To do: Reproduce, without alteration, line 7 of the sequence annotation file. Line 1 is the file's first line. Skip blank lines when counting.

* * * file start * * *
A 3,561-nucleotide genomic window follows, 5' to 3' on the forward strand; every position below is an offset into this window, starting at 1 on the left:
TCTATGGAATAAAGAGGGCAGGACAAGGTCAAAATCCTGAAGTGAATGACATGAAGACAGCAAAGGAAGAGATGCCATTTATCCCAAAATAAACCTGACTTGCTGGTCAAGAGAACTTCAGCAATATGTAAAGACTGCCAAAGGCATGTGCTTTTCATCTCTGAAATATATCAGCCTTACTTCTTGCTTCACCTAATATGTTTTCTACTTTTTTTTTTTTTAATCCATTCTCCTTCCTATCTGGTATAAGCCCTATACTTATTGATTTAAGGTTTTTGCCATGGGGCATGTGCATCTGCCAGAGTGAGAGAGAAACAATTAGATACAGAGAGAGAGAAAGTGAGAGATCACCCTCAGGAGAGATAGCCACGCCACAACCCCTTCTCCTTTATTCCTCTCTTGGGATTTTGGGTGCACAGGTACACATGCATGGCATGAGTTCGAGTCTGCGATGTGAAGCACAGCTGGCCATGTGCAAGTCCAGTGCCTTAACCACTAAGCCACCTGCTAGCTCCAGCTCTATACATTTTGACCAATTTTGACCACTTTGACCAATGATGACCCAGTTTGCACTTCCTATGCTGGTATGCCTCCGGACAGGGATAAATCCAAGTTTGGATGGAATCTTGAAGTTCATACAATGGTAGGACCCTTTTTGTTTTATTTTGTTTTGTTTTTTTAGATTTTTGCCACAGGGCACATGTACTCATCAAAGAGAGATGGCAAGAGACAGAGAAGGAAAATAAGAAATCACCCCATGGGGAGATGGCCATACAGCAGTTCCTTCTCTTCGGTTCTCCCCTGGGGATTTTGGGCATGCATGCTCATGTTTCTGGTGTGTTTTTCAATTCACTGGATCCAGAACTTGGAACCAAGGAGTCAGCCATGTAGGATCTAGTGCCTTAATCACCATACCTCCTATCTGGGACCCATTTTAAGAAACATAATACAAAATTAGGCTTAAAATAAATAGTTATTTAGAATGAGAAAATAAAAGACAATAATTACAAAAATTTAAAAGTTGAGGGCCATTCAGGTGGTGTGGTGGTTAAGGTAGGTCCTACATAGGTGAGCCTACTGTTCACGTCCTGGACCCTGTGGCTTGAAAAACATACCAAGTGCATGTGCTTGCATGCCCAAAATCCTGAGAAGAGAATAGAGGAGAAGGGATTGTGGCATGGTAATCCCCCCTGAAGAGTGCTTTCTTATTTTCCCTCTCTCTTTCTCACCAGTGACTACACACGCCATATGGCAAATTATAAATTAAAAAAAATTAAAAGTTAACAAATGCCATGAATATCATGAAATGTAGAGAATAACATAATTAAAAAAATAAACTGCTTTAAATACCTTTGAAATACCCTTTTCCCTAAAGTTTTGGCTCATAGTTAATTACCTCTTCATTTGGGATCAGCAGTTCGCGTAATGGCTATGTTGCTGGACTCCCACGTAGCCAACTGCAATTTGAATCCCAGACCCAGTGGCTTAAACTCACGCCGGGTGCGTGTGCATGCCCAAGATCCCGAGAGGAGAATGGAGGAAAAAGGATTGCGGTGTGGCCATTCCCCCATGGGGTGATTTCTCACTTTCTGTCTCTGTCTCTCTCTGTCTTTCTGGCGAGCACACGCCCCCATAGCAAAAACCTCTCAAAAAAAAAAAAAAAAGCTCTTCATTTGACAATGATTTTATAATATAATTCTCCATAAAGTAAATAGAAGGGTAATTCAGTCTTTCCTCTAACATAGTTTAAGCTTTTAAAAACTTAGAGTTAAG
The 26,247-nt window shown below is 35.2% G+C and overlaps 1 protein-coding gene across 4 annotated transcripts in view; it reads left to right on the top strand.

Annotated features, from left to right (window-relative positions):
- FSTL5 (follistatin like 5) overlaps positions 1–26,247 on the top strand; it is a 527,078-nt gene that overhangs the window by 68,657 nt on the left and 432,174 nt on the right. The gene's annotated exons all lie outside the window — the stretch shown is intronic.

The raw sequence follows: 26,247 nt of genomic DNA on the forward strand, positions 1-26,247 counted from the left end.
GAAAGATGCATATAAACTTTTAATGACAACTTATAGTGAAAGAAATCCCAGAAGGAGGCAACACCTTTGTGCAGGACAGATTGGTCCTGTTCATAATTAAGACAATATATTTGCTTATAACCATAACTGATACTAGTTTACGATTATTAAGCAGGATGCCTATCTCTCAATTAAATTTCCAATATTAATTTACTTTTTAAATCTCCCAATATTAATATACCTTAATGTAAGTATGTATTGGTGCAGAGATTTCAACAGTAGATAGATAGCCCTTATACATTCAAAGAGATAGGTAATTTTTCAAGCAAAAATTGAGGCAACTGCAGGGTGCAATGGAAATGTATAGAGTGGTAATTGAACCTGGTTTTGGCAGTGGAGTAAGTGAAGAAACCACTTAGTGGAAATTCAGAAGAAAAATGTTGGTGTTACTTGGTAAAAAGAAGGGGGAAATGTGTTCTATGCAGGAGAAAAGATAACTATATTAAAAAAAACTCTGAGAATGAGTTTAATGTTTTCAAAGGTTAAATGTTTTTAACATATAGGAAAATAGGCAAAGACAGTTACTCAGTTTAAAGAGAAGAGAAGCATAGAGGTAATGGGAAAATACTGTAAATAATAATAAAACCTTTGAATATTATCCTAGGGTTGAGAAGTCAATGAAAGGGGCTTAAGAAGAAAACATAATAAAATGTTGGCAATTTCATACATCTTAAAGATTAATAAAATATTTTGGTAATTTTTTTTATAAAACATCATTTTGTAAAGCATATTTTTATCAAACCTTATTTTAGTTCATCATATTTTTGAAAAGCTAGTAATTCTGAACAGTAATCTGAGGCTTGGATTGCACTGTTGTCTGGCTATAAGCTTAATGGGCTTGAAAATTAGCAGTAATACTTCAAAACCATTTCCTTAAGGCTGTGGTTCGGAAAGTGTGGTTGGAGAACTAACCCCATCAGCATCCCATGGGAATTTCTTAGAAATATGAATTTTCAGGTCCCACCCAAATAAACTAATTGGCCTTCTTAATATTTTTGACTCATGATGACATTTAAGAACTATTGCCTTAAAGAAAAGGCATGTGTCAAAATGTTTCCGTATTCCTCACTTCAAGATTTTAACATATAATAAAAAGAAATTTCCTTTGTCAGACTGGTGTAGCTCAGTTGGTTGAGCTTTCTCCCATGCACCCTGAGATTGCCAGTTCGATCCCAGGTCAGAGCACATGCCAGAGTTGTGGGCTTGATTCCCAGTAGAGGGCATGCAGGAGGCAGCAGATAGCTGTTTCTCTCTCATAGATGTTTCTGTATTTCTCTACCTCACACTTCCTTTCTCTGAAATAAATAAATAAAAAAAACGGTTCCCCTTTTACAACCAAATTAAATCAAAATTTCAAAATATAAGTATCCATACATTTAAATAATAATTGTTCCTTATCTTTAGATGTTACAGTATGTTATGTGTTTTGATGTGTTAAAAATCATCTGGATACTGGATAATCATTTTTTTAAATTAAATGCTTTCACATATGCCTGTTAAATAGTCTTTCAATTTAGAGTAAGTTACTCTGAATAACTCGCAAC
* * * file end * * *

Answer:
GAAAGATGCATATAAACTTTTAATGACAACTTATAGTGAAAGAAATCCCAGAAGGAGGCAACACCTTTGTGCAGGACAGATTGGTCCTGTTCATAATTAAGACAATATATTTGCTTATAACCATAACTGATACTAGTTTACGATTATTAAGCAGGATGCCTATCTCTCAATTAAATTTCCAATATTAATTTACTTTTTAAATCTCCCAATATTAATATACCTTAATGTAAGTATGTATTGGTGCAGAGATTTCAACAGTAGATAGATAGCCCTTATACATTCAAAGAGATAGGTAATTTTTCAAGCAAAAATTGAGGCAACTGCAGGGTGCAATGGAAATGTATAGAGTGGTAATTGAACCTGGTTTTGGCAGTGGAGTAAGTGAAGAAACCACTTAGTGGAAATTCAGAAGAAAAATGTTGGTGTTACTTGGTAAAAAGAAGGGGGAAATGTGTTCTATGCAGGAGAAAAGATAACTATATTAAAAAAAACTCTGAGAATGAGTTTAATGTTTTCAAAGGTTAAATGTTTTTAACATATAGGAAAATAGGCAAAGACAGTTACTCAGTTTAAAGAGAAGAGAAGCATAGAGGTAATGGGAAAATACTGTAAATAATAATAAAACCTTTGAATATTATCCTAGGGTTGAGAAGTCAATGAAAGGGGCTTAAGAAGAAAACATAATAAAATGTTGGCAATTTCATACATCTTAAAGATTAATAAAATATTTTGGTAATTTTTTTTATAAAACATCATTTTGTAAAGCATATTTTTATCAAACCTTATTTTAGTTCATCATATTTTTGAAAAGCTAGTAATTCTGAACAGTAATCTGAGGCTTGGATTGCACTGTTGTCTGGCTATAAGCTTAATGGGCTTGAAAATTAGCAGTAATACTTCAAAACCATTTCCTTAAGGCTGTGGTTCGGAAAGTGTGGTTGGAGAACTAACCCCATCAGCATCCCATGGGAATTTCTTAGAAATATGAATTTTCAGGTCCCACCCAAATAAACTAATTGGCCTTCTTAATATTTTTGACTCATGATGACATTTAAGAACTATTGCCTTAAAGAAAAGGCATGTGTCAAAATGTTTCCGTATTCCTCACTTCAAGATTTTAACATATAATAAAAAGAAATTTCCTTTGTCAGACTGGTGTAGCTCAGTTGGTTGAGCTTTCTCCCATGCACCCTGAGATTGCCAGTTCGATCCCAGGTCAGAGCACATGCCAGAGTTGTGGGCTTGATTCCCAGTAGAGGGCATGCAGGAGGCAGCAGATAGCTGTTTCTCTCTCATAGATGTTTCTGTATTTCTCTACCTCACACTTCCTTTCTCTGAAATAAATAAATAAAAAAAACGGTTCCCCTTTTACAACCAAATTAAATCAAAATTTCAAAATATAAGTATCCATACATTTAAATAATAATTGTTCCTTATCTTTAGATGTTACAGTATGTTATGTGTTTTGATGTGTTAAAAATCATCTGGATACTGGATAATCATTTTTTTAAATTAAATGCTTTCACATATGCCTGTTAAATAGTCTTTCAATTTAGAGTAAGTTACTCTGAATAACTCGCAAC